An edgy, terrifying, and shocking tale for hardcore horror fans.

UNLEASHED

A Maryland surgeon’s experimental, potentially revolutionary treatment sparks unexpectedly violent results in this novel.

Dr. Paul Laden quickly notices something peculiar about the new hit-and-run victim in the emergency room. Though the patient is alive, his heartbeat and breathing are so faint they don’t register on the hospital’s machines. Amazingly, Laden also spots a wound seemingly healing itself. Keeping mum about what he’s witnessed, the doctor wheels John Doe to his research lab at the hospital. Once he declares John dead, he can experiment on his sedated patient as much as he pleases. Laden soon determines that John’s blood can kill viruses, and his internal organs may be capable of regeneration. Without divulging specifics, so that the fame and resultant wealth will be his alone, Laden offers to pay for organ transplants for three patients residing in various states. He chooses intellectually disabled Evelyn Stroman; Tyler Carson, who has Down syndrome; and Jason Scott, who suffers from Parkinson’s. Laden is certainly hopeful but can’t quite anticipate the changes that these patients ultimately experience. What happens to them leads to a startling level of violence both within and outside the patients’ lives. Jefferson’s horror story is harsh, frightening, and frequently graphic. While the book initially centers on Laden and his experiments, the latter half shifts to the transplant recipients, primarily Evelyn. The author’s prose throughout is crisp, unflinchingly detailing scenes of rape, mutilation, and spurting blood. The majority of the characters are unsympathetic, particularly Evelyn’s appalling, callous mother, Margaret. As such, some individuals subjected to brutality won’t earn much pity from readers. This nevertheless does not allay the novel’s disconcerting tone, which courses through the entirety of the narrative. Specifics on John and his perplexing condition don’t surface until the end, though much of the plot remains unresolved by the sequel-teasing denouement.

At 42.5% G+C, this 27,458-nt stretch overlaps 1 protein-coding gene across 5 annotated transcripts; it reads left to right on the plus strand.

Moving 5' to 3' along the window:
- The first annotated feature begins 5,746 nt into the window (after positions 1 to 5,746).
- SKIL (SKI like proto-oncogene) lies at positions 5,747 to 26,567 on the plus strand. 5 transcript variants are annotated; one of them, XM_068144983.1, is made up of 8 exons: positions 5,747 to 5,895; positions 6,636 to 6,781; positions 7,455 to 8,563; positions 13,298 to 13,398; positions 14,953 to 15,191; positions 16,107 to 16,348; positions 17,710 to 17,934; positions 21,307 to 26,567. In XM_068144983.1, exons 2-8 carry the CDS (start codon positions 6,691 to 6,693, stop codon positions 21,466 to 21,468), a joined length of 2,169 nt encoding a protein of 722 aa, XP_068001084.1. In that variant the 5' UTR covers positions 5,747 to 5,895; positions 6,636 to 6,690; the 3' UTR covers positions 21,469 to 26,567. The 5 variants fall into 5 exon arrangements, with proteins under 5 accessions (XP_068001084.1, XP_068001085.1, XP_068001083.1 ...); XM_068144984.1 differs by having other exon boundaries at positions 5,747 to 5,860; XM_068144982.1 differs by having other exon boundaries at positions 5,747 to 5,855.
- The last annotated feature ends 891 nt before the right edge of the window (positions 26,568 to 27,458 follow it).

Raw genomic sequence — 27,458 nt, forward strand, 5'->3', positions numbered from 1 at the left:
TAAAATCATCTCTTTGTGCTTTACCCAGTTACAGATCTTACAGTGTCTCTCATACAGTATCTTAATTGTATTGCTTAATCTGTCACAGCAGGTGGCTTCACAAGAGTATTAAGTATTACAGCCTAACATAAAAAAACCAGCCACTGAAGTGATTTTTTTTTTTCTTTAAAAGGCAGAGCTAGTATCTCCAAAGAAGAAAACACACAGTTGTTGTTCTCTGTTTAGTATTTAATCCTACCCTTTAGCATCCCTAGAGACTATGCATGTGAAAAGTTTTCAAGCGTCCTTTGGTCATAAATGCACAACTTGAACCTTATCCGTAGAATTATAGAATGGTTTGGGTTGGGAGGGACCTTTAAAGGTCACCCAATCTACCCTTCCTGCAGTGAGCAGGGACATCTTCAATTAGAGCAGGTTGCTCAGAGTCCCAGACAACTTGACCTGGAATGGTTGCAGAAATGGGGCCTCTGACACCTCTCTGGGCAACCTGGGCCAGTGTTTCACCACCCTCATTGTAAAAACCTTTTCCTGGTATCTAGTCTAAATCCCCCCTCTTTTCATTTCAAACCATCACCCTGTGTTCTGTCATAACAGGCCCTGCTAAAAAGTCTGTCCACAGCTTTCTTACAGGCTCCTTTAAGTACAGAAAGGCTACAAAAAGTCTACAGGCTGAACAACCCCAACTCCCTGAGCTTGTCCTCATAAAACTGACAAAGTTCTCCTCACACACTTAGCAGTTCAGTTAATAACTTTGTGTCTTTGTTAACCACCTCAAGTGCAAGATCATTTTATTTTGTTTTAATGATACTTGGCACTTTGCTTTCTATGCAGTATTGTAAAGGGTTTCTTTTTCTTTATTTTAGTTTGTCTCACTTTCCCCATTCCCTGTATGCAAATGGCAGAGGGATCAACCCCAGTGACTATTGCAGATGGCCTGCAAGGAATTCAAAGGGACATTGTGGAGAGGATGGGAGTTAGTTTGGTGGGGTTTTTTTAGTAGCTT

An edgy, terrifying, and shocking tale for hardcore horror fans.

Pub Date: May 15, 2018

ISBN: 978-1-4834-8508-9

Page Count: 170

Publisher: Lulu Publishing Services

Review Posted Online: May 5, 2020

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A tasty, if not always tasteful, tale of supernatural mayhem that fans of King and Crichton alike will enjoy.

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DEVOLUTION

Are we not men? We are—well, ask Bigfoot, as Brooks does in this delightful yarn, following on his bestseller World War Z (2006).